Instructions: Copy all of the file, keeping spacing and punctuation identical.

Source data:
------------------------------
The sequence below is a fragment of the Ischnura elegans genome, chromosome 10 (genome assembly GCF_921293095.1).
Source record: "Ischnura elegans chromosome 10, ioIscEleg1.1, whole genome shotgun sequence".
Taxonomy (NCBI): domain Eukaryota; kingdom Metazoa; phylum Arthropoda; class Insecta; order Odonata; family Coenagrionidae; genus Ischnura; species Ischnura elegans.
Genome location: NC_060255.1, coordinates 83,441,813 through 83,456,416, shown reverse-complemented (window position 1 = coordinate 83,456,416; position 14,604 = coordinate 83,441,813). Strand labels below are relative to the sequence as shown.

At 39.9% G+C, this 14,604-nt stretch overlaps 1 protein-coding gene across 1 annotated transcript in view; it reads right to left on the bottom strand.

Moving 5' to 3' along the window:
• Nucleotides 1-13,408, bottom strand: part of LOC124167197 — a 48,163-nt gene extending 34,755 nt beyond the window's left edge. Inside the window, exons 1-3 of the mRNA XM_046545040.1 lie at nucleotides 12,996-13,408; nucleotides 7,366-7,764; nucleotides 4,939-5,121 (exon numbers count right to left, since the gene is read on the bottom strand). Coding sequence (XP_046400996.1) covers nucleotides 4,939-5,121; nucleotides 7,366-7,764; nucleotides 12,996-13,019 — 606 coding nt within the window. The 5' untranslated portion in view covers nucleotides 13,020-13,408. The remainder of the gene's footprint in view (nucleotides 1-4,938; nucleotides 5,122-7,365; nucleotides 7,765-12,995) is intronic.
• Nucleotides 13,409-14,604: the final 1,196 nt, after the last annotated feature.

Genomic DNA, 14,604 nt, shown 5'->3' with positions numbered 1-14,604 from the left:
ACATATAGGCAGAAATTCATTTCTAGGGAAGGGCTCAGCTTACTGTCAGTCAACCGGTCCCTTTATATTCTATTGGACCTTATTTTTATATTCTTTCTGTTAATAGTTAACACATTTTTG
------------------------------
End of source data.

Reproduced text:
The sequence below is a fragment of the Ischnura elegans genome, chromosome 10 (genome assembly GCF_921293095.1).
Source record: "Ischnura elegans chromosome 10, ioIscEleg1.1, whole genome shotgun sequence".
Taxonomy (NCBI): domain Eukaryota; kingdom Metazoa; phylum Arthropoda; class Insecta; order Odonata; family Coenagrionidae; genus Ischnura; species Ischnura elegans.
Genome location: NC_060255.1, coordinates 83,441,813 through 83,456,416, shown reverse-complemented (window position 1 = coordinate 83,456,416; position 14,604 = coordinate 83,441,813). Strand labels below are relative to the sequence as shown.

At 39.9% G+C, this 14,604-nt stretch overlaps 1 protein-coding gene across 1 annotated transcript in view; it reads right to left on the bottom strand.

Moving 5' to 3' along the window:
• Nucleotides 1-13,408, bottom strand: part of LOC124167197 — a 48,163-nt gene extending 34,755 nt beyond the window's left edge. Inside the window, exons 1-3 of the mRNA XM_046545040.1 lie at nucleotides 12,996-13,408; nucleotides 7,366-7,764; nucleotides 4,939-5,121 (exon numbers count right to left, since the gene is read on the bottom strand). Coding sequence (XP_046400996.1) covers nucleotides 4,939-5,121; nucleotides 7,366-7,764; nucleotides 12,996-13,019 — 606 coding nt within the window. The 5' untranslated portion in view covers nucleotides 13,020-13,408. The remainder of the gene's footprint in view (nucleotides 1-4,938; nucleotides 5,122-7,365; nucleotides 7,765-12,995) is intronic.
• Nucleotides 13,409-14,604: the final 1,196 nt, after the last annotated feature.

Genomic DNA, 14,604 nt, shown 5'->3' with positions numbered 1-14,604 from the left:
ACATATAGGCAGAAATTCATTTCTAGGGAAGGGCTCAGCTTACTGTCAGTCAACCGGTCCCTTTATATTCTATTGGACCTTATTTTTATATTCTTTCTGTTAATAGTTAACACATTTTTG